Copayment

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Related to out-of-pocket costs: Opportunity costs, Sunk costs

Copayment

In insurance, a fee that a policyholder must pay for certain covered items for which the insurance company otherwise pays. For example, a check-up with a doctor may cost the policyholder a copayment of $25, with the insurance company paying for the remainder of the cost due. A copayment is also called a co-pay and should not be confused with a deductible. It exists to discourage policyholders from abusing the insurance policy.
Farlex Financial Dictionary. © 2012 Farlex, Inc. All Rights Reserved

Copayment.

If you have a managed-care health insurance plan, your copayment is the fixed amount you pay -- often $10 to $25 -- for each in-network doctor's office visit or approved medical treatment

In some plans, the copayment to see a specialist to whom you're referred is higher than the copayment to visit your primary care physician. Some plans may not require copayments for annual physicals and certain diagnostic tests.

If you see an out-of-network provider, you are likely to be responsible for a percentage of the approved charge, called coinsurance, plus any amount above the approved charge.

Dictionary of Financial Terms. Copyright © 2008 Lightbulb Press, Inc. All Rights Reserved.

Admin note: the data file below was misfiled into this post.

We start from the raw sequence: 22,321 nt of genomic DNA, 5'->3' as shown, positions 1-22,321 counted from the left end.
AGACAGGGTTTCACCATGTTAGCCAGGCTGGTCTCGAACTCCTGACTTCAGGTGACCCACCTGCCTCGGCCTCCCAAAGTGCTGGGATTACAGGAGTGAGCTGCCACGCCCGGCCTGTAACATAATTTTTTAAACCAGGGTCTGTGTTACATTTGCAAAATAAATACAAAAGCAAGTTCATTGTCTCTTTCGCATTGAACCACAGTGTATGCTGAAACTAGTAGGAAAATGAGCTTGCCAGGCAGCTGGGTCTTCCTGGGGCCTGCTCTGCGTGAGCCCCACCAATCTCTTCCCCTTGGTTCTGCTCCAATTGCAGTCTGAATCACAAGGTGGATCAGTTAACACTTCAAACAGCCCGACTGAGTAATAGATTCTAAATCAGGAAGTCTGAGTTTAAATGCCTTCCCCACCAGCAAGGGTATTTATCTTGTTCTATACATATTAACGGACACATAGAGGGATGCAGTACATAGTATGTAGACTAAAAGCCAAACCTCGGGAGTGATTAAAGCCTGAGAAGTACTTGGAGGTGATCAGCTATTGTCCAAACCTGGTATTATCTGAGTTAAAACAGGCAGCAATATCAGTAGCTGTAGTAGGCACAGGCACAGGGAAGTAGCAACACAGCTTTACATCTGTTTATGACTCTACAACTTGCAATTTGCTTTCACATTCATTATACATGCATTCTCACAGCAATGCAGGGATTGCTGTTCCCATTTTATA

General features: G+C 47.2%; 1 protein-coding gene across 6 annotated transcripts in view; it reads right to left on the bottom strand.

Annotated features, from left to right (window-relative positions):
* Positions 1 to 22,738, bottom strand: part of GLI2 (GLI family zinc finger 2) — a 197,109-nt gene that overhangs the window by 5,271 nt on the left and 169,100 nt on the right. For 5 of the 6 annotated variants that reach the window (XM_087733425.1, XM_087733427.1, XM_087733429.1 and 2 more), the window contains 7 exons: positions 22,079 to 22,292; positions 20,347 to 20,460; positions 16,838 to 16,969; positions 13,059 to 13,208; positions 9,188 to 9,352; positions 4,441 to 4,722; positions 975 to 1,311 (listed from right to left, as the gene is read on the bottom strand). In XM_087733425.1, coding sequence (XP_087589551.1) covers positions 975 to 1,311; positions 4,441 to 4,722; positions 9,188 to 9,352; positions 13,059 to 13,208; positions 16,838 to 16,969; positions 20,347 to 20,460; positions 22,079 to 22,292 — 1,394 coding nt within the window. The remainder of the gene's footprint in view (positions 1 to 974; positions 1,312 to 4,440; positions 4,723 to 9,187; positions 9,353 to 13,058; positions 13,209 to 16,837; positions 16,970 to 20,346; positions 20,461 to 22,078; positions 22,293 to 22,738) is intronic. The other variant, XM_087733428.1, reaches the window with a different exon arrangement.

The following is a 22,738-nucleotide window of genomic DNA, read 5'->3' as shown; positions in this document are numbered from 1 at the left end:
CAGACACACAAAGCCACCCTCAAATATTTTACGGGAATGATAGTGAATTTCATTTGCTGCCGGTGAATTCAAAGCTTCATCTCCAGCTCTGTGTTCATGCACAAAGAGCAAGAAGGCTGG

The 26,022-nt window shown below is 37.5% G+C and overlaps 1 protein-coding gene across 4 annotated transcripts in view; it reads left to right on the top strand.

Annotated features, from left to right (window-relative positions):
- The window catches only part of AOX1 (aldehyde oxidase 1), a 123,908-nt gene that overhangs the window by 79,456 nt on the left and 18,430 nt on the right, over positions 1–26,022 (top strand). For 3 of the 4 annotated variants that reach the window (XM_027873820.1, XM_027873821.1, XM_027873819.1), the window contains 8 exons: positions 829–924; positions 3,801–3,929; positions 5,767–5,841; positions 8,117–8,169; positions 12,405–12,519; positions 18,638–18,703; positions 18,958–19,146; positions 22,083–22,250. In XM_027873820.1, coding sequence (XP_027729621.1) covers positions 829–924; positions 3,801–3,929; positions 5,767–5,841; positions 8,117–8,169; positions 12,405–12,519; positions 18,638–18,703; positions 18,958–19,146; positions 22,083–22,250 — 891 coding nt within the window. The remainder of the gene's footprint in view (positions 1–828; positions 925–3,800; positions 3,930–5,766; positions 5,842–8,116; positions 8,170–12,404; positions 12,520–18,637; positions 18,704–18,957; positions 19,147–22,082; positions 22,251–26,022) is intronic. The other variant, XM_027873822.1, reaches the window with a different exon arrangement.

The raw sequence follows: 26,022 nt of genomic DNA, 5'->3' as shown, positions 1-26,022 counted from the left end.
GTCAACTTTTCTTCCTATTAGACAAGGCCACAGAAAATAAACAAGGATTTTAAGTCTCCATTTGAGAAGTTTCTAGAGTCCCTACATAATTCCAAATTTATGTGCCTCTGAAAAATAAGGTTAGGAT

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Caption: The goal is to help keep out-of-pocket costs low for seniors.
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Prices and out-of-pocket costs are lower, and will go lower still, because of the work we did to execute on President Trump's American Patients First blueprint.
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The bill would limit drug copays for people with the Medicare Part D prescription plan by capping their out-of-pocket costs at $3,100 per year starting in 2022, the Associated Press reported.
Over that time period, both total and out-of-pocket costs were considerably and consistently higher for those aged 65 years and older than for those under 65.
-- Cigna and Express Scripts recently announced a program aimed at capping eligible consumers' out-of-pocket costs for insulin at $25 a month.
The Patient Assurance Program will be available to members in participating non-government funded pharmacy plans managed by Express Scripts, including Cigna and many other health plans, with out-of-pocket costs for insulin greater than $25.
Maine and Vermont have limits on the annual out-of-pocket costs to consumers, and Virginia and five other states require insurance companies to provide notice to consumers of cost-sharing tiers and all changes to the plans.